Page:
Cue good, long conversations about mission and vocation and church and our lives.
Cue the monkey bars at a park we walked past.

And then, I spent the night at the home of some super lovely and super sweet young missionaries and their young family. (THEIR SON LOVED DINOSAURS AND SO DO I. Father Ryan: “I think that maybe God just made dinosaurs to delight children.”)

Kittens he got for his mom! Little Louis and little Zehlie.
The next day we had a private mass…for me! We hiked the mountains! We saw kittens! We prayed a Holy Hour! He heard my confession! I talked to him about EVERYTHING IN MY LIFE! We had lunch in the mountains, on a fallen tree, next to a waterfall created by the melting winter snow. We put our hands in the water–SO COLD! So cold like icy, icy ice! We prayed a Holy Hour in a little mountain parish. We had dinner with his family. I saw the places he grew up. We drove back, and the sun was setting over the mountains–holy cow. So incredible.


To you, a reader, of course this is probably trivial. But, I hope I remember it forever. I want to, because there are so few practically perfect days where you get to be a human in a lovely world with a dear friend, so I wrote it all down and reviewed it, mentally, on the flight home late, late Saturday night.

I left out Saturday from this report, though.

Saturday I ate oatmeal with a little boy who can converse about dinosaurs on a pretty deep level. His sister is an all-star at animal noises. I drove up to the Shrine of St. Francis Xavier Cabrini, a woman who came as a missionary to the United States. I love that shrine.


I prayed another Holy Hour (Eucharist not exposed. Sad face, but, there was a tabernacle). I walked through their Holy Doors. I trekked up the hill to the giant statue of Jesus overlooking Denver and the mountains and all else. I drank from their miraculous stream.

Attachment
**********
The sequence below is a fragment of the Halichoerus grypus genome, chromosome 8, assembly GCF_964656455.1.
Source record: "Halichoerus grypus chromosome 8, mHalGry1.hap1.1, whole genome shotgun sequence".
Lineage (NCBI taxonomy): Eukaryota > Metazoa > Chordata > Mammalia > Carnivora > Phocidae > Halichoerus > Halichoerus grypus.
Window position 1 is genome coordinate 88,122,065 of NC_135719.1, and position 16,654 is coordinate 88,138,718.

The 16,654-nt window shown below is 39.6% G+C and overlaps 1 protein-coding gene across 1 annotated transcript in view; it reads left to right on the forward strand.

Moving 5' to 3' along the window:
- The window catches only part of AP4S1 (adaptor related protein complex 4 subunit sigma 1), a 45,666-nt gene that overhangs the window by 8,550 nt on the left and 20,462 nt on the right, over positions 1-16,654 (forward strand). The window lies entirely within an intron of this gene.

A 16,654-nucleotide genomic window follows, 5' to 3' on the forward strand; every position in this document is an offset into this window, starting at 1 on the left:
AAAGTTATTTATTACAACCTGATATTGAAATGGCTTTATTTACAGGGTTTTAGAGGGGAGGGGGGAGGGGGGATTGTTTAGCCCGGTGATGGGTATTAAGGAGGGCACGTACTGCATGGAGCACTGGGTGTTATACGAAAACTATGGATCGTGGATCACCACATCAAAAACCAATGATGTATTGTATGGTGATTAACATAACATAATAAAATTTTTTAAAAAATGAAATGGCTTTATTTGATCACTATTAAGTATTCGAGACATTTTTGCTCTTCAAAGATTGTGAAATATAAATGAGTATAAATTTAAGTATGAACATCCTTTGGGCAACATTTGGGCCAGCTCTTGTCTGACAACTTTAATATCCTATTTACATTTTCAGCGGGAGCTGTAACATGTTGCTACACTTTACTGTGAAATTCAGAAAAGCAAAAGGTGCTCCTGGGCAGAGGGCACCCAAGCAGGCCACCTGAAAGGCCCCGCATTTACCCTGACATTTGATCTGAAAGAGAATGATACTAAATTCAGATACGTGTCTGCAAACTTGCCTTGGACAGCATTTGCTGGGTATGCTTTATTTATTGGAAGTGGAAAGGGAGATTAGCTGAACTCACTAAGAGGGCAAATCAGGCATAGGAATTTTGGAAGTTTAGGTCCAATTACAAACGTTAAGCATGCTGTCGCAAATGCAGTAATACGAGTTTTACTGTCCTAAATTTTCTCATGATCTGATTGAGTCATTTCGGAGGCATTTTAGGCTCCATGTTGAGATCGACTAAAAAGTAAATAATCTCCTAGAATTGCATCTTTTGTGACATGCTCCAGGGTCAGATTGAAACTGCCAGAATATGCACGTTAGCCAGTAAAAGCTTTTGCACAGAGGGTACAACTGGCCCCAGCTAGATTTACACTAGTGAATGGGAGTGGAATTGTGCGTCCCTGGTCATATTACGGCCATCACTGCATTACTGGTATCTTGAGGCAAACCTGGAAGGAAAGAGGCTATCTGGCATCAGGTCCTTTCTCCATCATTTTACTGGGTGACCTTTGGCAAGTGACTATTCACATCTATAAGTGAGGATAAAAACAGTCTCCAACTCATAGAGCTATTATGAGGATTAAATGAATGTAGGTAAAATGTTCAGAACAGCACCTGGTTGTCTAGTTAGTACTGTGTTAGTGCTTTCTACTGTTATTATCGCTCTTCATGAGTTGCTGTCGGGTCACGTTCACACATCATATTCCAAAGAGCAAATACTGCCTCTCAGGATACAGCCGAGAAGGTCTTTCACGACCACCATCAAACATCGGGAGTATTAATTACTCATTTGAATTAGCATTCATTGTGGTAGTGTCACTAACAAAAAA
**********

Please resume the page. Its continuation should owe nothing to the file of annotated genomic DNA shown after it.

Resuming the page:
Holy Doors. Niiiiiiiiiiiice.

Then a young man I know in Denver texted me, “Do you want to help me find a vintage suit for a vintage dance I’ll be attending?” and mentally I shouted, “SPEAK MY LANGUAGE A LITTLE LOUDER, WHY DONTCHA?!” but instead I just texted something like, “Yeah! That should be fun!”

And I drove into the downtown.

(I tried to hit the Holy Doors at the Cathedral. Only, there was a wedding about to happen, and no one in the wedding party knew which doors were which. I tried. May the angels in charge of marking indulgences have mercy on my attempts. It is the YEAR OF MERCY, angels).

Are these the Holy Doors? Are they not? NO ONE KNOWS.

I found the young man! We went to one vintage shop. We found a really great vintage navy suit, but it was a leetle too tight. And, that’s not a great option when dancing.

So then we went to another shop, and he found a vintage suit in Glen plaid, which he bought. It was a little short in the legs, though, so we found a K-Mart near by, and I hemmed them a good bit longer for him, in a bar, over the mango kumbacha they had on tap (gotta love hipster towns).

Then, I returned the rental car and flew home.

I flew home in the emergency row, between two men, and I went over and over and over every second in my mind. Every moment was an excellent moment. I am so grateful.

Father Ryan and I talked a bit about the hardship that accompanies the life of church-work. (That’s the line of work I’m in, professionally).

“10% of consolation,” he said, “can make you forget 90% of desolation.”

How true. How very, very true.

Denver. Prayer. Mountains. Friends.

It was truly, truly a “mountaintop experience.”

Thanks be to God.

I flew back like, “Why don’t I do this more often?!”

BUT! In a nutshell, friends-who-have-received-no-updates-in-DAYS, I have a new job. It starts tomorrow. And to deal with that/ prepare, I flew to Denver for a mini-adventure that was a blessing from the heart of Jesus.

And I love you and I hope to update more, soon.


One thought on “SO MANY THINGS

  1. Best of luck -really blessings -on the new venture. I have a handful of those perfect days that are jewels in memory. What gifts!